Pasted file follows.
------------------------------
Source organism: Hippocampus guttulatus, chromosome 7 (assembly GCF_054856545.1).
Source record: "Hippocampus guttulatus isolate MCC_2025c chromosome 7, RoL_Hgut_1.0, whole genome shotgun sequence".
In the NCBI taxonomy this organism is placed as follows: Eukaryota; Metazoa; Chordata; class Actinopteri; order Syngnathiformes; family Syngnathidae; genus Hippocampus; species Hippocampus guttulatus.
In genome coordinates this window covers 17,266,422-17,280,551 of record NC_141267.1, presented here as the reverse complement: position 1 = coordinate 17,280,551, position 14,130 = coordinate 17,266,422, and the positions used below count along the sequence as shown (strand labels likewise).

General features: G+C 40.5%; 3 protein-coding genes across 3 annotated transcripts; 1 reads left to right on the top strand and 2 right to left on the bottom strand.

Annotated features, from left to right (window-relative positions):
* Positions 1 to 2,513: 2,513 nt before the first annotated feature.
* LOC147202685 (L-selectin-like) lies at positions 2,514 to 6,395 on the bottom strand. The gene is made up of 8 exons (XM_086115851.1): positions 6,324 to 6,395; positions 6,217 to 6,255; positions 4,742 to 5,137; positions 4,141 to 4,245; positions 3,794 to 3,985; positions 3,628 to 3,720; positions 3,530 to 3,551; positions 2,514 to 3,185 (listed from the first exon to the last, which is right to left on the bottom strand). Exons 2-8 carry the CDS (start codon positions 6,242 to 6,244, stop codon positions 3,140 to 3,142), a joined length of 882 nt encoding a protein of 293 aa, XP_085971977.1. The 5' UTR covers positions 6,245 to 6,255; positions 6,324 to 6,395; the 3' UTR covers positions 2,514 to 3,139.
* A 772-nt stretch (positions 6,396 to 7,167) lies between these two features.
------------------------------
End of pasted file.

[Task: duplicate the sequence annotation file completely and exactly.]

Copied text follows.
Source organism: Hippocampus guttulatus, chromosome 7 (assembly GCF_054856545.1).
Source record: "Hippocampus guttulatus isolate MCC_2025c chromosome 7, RoL_Hgut_1.0, whole genome shotgun sequence".
In the NCBI taxonomy this organism is placed as follows: Eukaryota; Metazoa; Chordata; class Actinopteri; order Syngnathiformes; family Syngnathidae; genus Hippocampus; species Hippocampus guttulatus.
In genome coordinates this window covers 17,266,422-17,280,551 of record NC_141267.1, presented here as the reverse complement: position 1 = coordinate 17,280,551, position 14,130 = coordinate 17,266,422, and the positions used below count along the sequence as shown (strand labels likewise).

General features: G+C 40.5%; 3 protein-coding genes across 3 annotated transcripts; 1 reads left to right on the top strand and 2 right to left on the bottom strand.

Annotated features, from left to right (window-relative positions):
* Positions 1 to 2,513: 2,513 nt before the first annotated feature.
* LOC147202685 (L-selectin-like) lies at positions 2,514 to 6,395 on the bottom strand. The gene is made up of 8 exons (XM_086115851.1): positions 6,324 to 6,395; positions 6,217 to 6,255; positions 4,742 to 5,137; positions 4,141 to 4,245; positions 3,794 to 3,985; positions 3,628 to 3,720; positions 3,530 to 3,551; positions 2,514 to 3,185 (listed from the first exon to the last, which is right to left on the bottom strand). Exons 2-8 carry the CDS (start codon positions 6,242 to 6,244, stop codon positions 3,140 to 3,142), a joined length of 882 nt encoding a protein of 293 aa, XP_085971977.1. The 5' UTR covers positions 6,245 to 6,255; positions 6,324 to 6,395; the 3' UTR covers positions 2,514 to 3,139.
* A 772-nt stretch (positions 6,396 to 7,167) lies between these two features.